My train on the northern approach to Sydney Harbour Bridge
    [​IMG]
     
  18. Hytec

    Hytec TrainBoard Member

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    Sten, now you have me totally confused.....

    1) You say "my train", so I assume that you are the driver.
    2) I see a green signal forward of the far locomotive, so I assume you are left-hand running towards the bridge.

    So, what are you, as the driver, doing in the fourth locomotive taking a picture????? :confused:

    Also, do you have any photos that show those locos from the side? They look impressive given the angle of the photo, and what appears to be all stainless skin.

    BTW, nice looking bridge. It looks similar to the Hell Gate Bridge near New York City on Amtrak's Northeast Corridor.
     
  19. Sten

    Sten TrainBoard Member

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    Hey Hytec,

    No I'm a Guard or as you say in the states a Conductor, basically the 2nd person on the train. Unlike most Conductors I have seen in the States we don't concern ourselves with revenue protection (That's the job of the Transit Officers or Railway Police) The guards job on a simple day is basically to open/close doors make announcements and customer service stuff, ensure safe arrival and departure from stations, prepare trains for service and stable trains after completion of service, and basically keep the train on time.
    On a bad day, other tasks also include, winding failed points, flagging the train across a failed level crossing (There are 13 left in the Metro area), if the driver is incapacitated then drive the train to the next station in advance, passenger evacuations (to track if required), first aid, In the advent of a derailment, protect the train from other trains by the use of track circuit shortening clips (look like jumper cables - clipped onto the rails to set the signal to stop) or placement of detonators, and fire fighting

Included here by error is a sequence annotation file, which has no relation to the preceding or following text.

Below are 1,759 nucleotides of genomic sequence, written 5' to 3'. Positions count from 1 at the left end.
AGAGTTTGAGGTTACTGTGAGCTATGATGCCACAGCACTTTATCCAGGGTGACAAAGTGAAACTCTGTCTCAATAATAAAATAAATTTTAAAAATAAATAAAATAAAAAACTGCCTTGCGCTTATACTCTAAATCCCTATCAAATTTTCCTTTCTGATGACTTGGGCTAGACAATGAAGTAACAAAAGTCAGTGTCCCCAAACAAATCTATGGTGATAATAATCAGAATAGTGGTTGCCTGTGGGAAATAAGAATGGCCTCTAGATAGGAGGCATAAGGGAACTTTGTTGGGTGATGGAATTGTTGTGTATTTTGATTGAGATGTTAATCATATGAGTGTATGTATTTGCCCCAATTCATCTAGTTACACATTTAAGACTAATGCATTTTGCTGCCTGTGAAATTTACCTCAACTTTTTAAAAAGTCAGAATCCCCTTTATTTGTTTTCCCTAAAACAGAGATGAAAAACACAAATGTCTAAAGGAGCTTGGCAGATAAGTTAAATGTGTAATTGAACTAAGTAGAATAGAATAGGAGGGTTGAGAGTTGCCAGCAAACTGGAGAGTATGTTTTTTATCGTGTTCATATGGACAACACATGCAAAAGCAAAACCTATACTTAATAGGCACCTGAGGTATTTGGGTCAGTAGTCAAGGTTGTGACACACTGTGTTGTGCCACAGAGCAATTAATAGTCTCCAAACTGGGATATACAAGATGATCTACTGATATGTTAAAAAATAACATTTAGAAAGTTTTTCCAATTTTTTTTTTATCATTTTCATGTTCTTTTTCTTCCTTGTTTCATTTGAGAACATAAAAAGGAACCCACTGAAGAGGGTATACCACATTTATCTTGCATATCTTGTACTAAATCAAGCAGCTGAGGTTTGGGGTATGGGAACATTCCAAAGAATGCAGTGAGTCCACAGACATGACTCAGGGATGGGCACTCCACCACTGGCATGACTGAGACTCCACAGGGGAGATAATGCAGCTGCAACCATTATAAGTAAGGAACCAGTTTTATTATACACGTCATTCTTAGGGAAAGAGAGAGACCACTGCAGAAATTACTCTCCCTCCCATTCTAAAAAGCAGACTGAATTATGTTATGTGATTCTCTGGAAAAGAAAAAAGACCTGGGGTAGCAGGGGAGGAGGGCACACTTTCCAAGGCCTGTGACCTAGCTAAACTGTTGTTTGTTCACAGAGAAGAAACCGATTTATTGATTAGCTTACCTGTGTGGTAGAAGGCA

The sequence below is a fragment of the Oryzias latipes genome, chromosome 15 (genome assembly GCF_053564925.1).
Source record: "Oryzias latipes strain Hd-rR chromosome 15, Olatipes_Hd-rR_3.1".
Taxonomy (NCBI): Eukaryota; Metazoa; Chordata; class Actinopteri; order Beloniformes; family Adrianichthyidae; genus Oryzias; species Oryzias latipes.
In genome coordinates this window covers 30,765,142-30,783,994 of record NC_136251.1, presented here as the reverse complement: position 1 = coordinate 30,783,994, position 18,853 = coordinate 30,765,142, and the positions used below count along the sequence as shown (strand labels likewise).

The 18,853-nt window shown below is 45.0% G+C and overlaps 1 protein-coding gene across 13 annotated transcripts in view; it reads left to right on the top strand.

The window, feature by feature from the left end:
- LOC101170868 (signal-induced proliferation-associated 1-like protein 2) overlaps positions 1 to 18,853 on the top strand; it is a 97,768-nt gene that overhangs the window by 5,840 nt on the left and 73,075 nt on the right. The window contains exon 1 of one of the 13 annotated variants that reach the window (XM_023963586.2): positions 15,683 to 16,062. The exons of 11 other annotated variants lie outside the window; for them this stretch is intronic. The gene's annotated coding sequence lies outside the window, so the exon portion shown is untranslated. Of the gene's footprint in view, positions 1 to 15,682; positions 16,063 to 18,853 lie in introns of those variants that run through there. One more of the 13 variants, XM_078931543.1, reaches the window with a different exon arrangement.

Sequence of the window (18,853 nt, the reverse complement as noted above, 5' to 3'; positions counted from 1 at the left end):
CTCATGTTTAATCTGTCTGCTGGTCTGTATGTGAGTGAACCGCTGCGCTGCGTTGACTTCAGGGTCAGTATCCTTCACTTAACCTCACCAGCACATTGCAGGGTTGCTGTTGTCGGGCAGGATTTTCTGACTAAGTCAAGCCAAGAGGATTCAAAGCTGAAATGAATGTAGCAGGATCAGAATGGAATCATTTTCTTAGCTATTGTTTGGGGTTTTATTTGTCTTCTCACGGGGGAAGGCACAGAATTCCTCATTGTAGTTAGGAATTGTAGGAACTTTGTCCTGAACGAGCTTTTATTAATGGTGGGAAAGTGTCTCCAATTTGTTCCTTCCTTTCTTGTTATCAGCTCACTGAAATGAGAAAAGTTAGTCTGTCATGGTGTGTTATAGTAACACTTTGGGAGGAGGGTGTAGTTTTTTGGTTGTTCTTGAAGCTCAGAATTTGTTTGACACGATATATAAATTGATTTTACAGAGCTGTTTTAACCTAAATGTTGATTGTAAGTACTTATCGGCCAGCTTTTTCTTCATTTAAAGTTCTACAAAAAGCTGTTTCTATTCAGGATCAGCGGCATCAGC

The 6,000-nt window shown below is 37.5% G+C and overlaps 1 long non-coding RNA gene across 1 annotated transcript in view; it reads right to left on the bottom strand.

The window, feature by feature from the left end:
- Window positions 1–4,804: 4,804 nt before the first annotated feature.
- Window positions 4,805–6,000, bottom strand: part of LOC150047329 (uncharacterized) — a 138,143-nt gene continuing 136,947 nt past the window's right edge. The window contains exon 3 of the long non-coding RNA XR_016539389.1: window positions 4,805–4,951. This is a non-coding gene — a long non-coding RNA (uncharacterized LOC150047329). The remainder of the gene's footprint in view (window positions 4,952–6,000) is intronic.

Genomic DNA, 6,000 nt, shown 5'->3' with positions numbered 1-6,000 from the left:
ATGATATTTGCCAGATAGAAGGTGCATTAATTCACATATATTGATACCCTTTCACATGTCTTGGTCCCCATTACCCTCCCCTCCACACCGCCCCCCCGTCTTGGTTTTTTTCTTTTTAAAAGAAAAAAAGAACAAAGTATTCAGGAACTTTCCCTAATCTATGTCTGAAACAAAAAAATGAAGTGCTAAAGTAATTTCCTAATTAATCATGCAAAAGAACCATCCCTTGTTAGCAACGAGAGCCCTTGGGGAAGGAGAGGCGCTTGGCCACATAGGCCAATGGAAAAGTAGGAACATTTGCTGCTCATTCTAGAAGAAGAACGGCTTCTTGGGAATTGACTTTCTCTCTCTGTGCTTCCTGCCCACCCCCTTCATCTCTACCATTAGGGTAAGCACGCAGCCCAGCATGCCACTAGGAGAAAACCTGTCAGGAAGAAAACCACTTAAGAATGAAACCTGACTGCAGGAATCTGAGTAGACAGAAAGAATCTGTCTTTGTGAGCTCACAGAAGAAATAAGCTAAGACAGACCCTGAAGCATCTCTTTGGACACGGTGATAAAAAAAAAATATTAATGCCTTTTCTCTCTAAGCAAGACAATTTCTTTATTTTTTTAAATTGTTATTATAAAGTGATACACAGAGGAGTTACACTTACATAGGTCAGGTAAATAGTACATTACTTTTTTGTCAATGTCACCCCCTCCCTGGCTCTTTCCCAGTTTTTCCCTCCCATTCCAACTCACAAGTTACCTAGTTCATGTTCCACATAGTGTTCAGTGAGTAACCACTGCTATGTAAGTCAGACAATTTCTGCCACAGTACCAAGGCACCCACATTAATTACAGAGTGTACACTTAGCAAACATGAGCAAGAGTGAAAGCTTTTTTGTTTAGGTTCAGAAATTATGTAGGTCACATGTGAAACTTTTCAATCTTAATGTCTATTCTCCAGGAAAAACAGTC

The Guards position with CityRail is quite important for a number of reasons,
    CityRail has a policy of passenger containment, meaning in the advent of an emergency there is no way for them to egress (exit the train) without assistance from outside, and the trains aren't fitted with Traction Interlocking (the trains ability to power with the doors open) so it is only the guards eyes that prevent people from getting caught in the doors (esp on curved platforms)
    That brings me to the last bit (my location on the train) We are required by rule to operate 8 car trains from the 5th position crew compartment, the train being made of 2 four car sets the passengers on the rear 4 cars must be able to access a crew member.

    the last bit - all of Australia is left hand running
     
  20. Sten

    Sten TrainBoard Member

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    The first pic is of an R set stabled at Richmond. This train is of the same design as the train crossing the harbour bridge
    [​IMG]
    The second is of a PN steel train heading south through Liverpool
    [​IMG]